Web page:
Tuesday, May 11, 2010

The Ray That Wasn't

N-rays (or N rays) are a hypothesized form of radiation, described by French physicist Prosper-René Blondlot, and initially confirmed by others, but subsequently found to be illusory.

In 1903, Blondlot, a distinguished physicist who was one of 8 physicists who were corresponding members of the French Academy of Science announced his discovery while working at the University of Nancy attempting to polarize X-rays. He had perceived changes in the brightness of an electric spark in a spark gap placed in an X-ray beam which he photographed and he later attributed to the novel form of radiation, naming it the N-ray for the University of Nancy. Blondlot, Augustin Charpentier, Arsène d'Arsonval and approximately 120 other scientists in 300 published articles claimed to be able to detect N-rays emanating from most substances, including the human body with the peculiar exception that they were not emitted by green wood and some treated metals. Most researchers of the subject at the time used the perceived light of a dim phosphorescent surface as "detectors", although work in the period clearly showed the change in brightness to be a physiological phenomenon rather than some actual change in the level of illumination. Physicists Gustave le Bon and P. Audollet and spiritualist Carl Huter even claimed the discovery as their own, leading to a commission of the Académie des sciences to decide priority.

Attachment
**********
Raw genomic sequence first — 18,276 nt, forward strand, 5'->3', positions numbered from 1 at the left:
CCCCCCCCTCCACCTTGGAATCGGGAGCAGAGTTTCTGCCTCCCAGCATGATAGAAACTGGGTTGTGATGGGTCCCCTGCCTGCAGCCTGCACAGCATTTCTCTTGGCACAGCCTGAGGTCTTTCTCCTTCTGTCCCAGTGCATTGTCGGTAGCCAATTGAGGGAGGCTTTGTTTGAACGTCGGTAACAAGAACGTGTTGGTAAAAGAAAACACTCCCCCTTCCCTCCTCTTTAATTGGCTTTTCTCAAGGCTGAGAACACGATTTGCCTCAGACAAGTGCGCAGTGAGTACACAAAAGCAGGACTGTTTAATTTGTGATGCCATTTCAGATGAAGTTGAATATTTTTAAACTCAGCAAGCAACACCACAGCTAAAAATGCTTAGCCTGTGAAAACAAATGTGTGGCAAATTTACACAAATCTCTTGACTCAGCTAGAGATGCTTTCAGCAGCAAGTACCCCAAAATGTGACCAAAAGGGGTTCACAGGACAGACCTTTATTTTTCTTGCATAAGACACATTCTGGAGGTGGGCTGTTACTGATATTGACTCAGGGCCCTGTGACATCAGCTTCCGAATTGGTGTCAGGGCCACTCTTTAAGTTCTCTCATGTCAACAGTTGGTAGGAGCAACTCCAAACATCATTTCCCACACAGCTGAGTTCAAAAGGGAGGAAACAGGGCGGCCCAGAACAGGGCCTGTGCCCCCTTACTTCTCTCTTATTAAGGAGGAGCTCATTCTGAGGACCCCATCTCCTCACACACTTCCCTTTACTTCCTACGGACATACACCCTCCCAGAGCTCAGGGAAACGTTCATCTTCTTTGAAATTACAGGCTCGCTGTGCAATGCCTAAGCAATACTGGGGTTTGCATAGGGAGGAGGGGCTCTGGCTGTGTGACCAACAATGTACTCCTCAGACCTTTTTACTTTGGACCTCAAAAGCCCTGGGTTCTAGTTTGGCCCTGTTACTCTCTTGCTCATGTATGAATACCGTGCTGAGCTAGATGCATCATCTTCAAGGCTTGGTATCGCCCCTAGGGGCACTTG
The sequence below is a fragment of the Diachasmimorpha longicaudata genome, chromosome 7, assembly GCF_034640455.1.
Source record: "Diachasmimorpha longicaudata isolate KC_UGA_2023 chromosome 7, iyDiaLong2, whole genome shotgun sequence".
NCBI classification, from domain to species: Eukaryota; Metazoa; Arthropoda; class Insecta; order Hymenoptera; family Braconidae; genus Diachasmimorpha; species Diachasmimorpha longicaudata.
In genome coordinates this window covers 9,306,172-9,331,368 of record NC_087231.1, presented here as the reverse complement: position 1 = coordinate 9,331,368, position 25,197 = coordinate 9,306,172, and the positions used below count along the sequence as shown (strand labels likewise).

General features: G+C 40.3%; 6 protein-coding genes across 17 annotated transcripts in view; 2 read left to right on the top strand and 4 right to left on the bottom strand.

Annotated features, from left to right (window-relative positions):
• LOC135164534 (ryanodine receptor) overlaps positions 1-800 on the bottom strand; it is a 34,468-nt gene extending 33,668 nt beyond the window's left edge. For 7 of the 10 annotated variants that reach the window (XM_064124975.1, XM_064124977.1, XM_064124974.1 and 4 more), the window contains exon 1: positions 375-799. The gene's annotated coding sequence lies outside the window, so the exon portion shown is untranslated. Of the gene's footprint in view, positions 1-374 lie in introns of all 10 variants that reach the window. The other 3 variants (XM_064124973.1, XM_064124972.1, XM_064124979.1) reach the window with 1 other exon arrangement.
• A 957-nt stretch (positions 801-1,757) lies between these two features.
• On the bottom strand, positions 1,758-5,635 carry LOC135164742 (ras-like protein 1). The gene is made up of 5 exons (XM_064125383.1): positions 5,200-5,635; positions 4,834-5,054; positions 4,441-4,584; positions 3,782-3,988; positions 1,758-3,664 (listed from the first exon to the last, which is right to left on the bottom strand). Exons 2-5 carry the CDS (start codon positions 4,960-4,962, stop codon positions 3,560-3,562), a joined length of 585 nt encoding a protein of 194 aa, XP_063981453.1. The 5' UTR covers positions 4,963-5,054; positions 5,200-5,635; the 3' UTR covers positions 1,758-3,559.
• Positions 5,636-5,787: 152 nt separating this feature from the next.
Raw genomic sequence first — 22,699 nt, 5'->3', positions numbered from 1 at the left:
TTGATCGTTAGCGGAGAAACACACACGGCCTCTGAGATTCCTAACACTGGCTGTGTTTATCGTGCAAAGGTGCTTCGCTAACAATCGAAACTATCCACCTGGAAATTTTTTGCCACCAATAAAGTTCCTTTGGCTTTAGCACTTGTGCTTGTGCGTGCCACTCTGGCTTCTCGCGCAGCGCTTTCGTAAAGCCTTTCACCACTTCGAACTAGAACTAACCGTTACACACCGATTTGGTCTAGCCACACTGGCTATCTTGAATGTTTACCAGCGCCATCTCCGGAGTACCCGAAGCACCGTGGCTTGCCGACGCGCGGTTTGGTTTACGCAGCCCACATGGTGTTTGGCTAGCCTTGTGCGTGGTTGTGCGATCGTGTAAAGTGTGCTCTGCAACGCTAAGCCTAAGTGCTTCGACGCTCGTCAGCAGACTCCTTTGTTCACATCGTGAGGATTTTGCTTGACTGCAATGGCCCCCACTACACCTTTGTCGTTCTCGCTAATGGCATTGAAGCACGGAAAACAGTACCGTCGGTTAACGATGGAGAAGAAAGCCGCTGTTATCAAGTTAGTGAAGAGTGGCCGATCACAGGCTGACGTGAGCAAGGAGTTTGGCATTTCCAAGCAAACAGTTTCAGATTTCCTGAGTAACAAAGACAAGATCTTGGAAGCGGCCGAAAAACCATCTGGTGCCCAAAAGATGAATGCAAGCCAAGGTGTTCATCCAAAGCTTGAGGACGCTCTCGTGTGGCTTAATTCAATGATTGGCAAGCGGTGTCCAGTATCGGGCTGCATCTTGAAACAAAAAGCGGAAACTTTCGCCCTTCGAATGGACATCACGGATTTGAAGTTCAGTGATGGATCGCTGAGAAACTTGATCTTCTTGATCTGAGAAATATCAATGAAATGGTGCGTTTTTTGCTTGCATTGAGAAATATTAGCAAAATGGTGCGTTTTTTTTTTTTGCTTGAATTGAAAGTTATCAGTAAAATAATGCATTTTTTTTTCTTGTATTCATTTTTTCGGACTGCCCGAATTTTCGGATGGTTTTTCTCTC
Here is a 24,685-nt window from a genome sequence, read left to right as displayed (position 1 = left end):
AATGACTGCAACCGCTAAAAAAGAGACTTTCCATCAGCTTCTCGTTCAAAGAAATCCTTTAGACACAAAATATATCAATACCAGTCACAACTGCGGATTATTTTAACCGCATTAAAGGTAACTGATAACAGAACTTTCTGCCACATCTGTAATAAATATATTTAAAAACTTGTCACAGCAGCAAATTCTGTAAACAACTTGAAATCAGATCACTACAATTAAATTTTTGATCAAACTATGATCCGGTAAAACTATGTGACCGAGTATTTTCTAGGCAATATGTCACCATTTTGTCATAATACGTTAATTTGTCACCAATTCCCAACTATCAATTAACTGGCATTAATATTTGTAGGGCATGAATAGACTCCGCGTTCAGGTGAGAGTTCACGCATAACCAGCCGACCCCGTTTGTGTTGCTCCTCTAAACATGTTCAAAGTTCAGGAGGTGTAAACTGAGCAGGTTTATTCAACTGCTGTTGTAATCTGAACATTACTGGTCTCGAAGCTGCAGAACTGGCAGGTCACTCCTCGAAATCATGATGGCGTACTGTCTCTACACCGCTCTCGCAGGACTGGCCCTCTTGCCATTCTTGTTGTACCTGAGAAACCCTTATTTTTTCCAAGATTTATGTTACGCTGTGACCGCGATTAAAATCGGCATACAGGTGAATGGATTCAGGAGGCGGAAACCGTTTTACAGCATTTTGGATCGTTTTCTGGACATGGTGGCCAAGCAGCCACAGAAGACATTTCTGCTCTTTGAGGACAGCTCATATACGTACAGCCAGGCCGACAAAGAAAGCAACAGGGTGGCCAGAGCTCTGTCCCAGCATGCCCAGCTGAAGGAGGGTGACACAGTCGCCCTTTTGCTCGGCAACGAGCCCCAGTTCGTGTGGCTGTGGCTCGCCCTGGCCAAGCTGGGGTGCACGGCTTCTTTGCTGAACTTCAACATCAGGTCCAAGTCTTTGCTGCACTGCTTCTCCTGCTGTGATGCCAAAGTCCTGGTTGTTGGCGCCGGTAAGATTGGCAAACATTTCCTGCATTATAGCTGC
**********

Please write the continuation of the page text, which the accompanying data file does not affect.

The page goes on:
The "discovery" excited international interest and many physicists worked to replicate the effects. However, the notable physicists Lord Kelvin, William Crookes, Otto Lummer and Heinrich Rubens failed to do so. Following his own failure, self-described as "wasting a whole morning", American physicist Robert Wood, who had a reputation as a popular "debunker" in the period, was prevailed upon by the journal Nature to travel to Blondlot's laboratory in France to investigate further. Wood suggested that Rubens go since he had been the most embarrassed when the Kaiser asked him to repeat the French experiments and then after two weeks he had to report his failure to do so. Rubens, however, felt it would look better if Wood went since Blondlot had been most polite in answering his many questions.

In the darkened room, Wood secretly removed an essential prism from the experimental apparatus, yet the experimenters still said that they observed N-rays. He also secretly replaced a large file that was supposed to be giving off N-rays with an inert piece of wood, yet the N-rays were still "observed". His report on these investigations, published in Nature, suggested that N-rays were a purely subjective phenomenon, with the scientists involved having recorded data that matched their expectations. By 1905 no one outside Nancy believed in N-rays even as Blondlot himself is reported to have still been convinced of their existence in 1926. Martin Gardner, referencing Wood's biographer William Seabrook's account of the affair, attributed a subsequent decline in mental health and eventual death of Blondlot to the resulting scandal, but there is evidence that this is at least an exaggeration of the facts.

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